For some reason, I began to find that I was seeking ways to get out of the city. Once I had walked towards its centre, but my desire was increasingly outward. I was not yet sure why this was the case.
But on this day I set out to fulfil a half-formed plan: to head further north and then west to another part of the mountain ranges, which drew me more and more.
Baiwangshan – 100-views mountain – was my aim, more than 15 kilometres away. The first part was along what were by now somewhat familiar paths. North along Suzhou Street, which became Yihuanlu (Summer Palace Road), past the old western gate of Peking University and then along the edge of the older Summer Palace.
By now I had turned westward and found that I was walking along the northern rim of the new Summer Palace – or what people these days simply call the Summer Palace. To my left were the hills made from digging out the lake. On their slopes and tops I could see the many buildings surrounding the palace itself. I longed to go there and explore.
But I needed to use the toilet. Spying a sign, I turned right and into the past. This was still in many respects a village, with its narrow streets, groups of old men smoking and playing Majiang (Mahjong), and neighbours doing their thing. But the toilet I could not find. In the end, I asked a local ‘public peace’ officer, who led me on a twisting path to find the toilet. This one had not yet undergone the transformation of the ‘toilet revolution’, launched four years ago by Xi Jinping. Three squat holes were side-by-side, with a small corner that passed as a urinal. No divisions or barriers between them at all. Here one could squat, enjoy a smoke and chat with a neighbour who may be engaged in the same pastime. That a foreigner was there did not so much as raise an eyebrow. Of course, foreigners too need to go from time to time.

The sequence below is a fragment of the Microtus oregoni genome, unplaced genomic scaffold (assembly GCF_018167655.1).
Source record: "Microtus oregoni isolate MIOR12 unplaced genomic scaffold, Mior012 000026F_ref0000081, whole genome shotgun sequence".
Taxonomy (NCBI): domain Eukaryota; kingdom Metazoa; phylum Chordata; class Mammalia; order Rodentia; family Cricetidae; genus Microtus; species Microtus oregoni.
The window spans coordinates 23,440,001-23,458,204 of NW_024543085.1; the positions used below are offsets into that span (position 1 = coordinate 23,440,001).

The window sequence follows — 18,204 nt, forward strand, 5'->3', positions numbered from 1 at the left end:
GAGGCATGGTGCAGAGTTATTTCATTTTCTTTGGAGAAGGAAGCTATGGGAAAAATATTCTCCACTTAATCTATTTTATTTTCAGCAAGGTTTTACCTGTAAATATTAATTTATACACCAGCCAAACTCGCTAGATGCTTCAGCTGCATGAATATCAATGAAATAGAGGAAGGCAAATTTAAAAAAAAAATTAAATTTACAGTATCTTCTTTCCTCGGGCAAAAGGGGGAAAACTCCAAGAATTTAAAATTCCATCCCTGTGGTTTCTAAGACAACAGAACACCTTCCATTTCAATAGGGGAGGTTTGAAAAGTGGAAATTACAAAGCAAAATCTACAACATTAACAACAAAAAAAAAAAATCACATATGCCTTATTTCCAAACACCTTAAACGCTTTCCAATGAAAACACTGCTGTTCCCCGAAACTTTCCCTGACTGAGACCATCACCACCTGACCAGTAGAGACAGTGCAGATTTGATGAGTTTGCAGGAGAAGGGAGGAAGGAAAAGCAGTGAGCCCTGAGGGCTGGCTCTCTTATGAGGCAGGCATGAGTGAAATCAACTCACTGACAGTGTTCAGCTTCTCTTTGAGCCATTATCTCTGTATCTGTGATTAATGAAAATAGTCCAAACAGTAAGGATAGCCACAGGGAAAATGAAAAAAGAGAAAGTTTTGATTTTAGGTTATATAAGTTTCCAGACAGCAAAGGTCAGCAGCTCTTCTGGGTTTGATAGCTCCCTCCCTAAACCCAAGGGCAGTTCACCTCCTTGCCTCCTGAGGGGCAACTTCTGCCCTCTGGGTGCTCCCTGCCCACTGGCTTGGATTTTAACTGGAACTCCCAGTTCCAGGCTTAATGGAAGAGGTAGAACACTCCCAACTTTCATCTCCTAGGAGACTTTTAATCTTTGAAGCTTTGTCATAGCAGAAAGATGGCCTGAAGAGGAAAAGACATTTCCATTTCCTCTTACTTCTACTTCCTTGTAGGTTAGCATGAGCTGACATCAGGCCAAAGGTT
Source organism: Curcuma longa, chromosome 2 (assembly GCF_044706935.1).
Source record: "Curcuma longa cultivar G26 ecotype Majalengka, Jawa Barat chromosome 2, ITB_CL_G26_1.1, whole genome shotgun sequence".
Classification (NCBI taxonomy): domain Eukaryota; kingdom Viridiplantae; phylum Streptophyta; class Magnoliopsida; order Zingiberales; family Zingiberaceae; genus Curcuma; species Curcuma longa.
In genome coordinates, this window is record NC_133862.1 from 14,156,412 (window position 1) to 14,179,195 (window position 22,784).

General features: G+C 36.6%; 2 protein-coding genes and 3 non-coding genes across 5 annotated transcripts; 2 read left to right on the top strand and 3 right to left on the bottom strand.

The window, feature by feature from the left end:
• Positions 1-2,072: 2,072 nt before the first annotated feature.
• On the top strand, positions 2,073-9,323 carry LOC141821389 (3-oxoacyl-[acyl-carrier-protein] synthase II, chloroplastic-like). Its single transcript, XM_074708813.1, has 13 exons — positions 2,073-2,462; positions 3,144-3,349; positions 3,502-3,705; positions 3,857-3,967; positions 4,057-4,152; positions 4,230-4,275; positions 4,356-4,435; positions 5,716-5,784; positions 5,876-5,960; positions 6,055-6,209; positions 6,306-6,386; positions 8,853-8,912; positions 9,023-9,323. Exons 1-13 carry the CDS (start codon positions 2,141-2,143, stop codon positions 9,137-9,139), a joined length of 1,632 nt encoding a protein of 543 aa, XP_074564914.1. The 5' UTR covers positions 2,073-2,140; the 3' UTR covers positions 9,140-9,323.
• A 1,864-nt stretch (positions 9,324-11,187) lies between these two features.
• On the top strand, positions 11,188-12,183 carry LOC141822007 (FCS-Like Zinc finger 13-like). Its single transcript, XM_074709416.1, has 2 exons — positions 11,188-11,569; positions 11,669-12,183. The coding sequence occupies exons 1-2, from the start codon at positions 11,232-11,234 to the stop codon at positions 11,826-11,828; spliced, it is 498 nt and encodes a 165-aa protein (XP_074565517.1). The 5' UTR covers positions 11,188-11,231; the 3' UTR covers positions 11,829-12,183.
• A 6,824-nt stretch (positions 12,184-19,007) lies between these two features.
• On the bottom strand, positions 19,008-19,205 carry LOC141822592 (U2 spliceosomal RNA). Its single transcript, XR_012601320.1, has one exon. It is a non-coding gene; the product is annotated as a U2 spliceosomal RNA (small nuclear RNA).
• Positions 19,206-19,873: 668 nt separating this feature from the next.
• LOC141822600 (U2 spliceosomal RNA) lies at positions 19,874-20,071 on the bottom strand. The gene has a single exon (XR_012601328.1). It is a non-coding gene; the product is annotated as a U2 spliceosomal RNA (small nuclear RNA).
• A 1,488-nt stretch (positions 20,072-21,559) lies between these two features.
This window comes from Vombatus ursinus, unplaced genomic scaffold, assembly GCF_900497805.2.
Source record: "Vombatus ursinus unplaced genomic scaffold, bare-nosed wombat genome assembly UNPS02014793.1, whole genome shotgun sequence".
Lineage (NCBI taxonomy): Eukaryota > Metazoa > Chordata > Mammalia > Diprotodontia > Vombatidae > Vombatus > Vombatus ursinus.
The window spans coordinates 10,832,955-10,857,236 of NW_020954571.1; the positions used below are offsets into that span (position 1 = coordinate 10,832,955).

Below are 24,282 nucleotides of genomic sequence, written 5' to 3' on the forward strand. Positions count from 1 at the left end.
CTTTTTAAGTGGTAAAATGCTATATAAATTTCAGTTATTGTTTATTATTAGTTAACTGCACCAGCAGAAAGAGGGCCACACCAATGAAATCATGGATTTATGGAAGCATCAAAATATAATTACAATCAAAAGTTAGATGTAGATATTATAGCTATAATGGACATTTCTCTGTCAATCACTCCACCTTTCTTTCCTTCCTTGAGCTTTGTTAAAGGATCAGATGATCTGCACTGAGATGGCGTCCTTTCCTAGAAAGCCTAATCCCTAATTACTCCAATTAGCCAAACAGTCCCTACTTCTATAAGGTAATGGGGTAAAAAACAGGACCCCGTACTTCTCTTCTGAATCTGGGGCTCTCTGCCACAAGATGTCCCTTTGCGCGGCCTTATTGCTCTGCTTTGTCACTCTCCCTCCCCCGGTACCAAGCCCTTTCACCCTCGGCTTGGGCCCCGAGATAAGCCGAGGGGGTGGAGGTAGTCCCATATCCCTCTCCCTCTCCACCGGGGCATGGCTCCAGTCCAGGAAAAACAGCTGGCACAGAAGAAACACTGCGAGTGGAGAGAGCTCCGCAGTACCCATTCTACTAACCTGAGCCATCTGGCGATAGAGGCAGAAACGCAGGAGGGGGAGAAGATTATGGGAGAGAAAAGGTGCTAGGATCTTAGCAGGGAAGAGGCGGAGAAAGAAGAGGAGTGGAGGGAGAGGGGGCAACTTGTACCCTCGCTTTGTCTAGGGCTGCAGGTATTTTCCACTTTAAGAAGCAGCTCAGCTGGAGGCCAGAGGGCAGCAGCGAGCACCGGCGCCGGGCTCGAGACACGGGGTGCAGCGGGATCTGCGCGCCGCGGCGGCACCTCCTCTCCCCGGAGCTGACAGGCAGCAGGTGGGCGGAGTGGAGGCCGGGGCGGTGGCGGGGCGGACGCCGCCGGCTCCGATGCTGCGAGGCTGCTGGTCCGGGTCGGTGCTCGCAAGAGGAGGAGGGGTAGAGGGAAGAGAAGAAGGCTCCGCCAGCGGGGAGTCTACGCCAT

Refreshed from my experience, I strode on, turning north along the Anhe River. Once upon a time, it had been nothing more than a refuse dump and drain. Now, it had been transformed into a beautiful, clean waterway. Many were the signs advising one to keep the river clean, and many were the trees planted along its shores.
Close to Baiwangshan, I came across a vast military establishment to my left. Accommodation for soldiers’ families were nearby, as were many shops catering to their needs. Through the massive front gate, I spied pictures of Xi Jinping and many, many red banners with slogans and quotations from Xi. I pondered taking a picture, but the two guards at the front gate had me firmly in their view. Best not for a foreigner to take snaps of a military establishment … I marched on.
At dusk I finally arrived at Baiwangshan: tickets inside cost 20 RMB, but I had hiked enough and was keen to get home. A new metro stop was nearby, on an extension to Beijing’s already vast metro network. Inside, I was enthralled by the design and artwork of the station. In good socialist style, the station celebrated yet another technical achievement and the improvement of lives for the common people.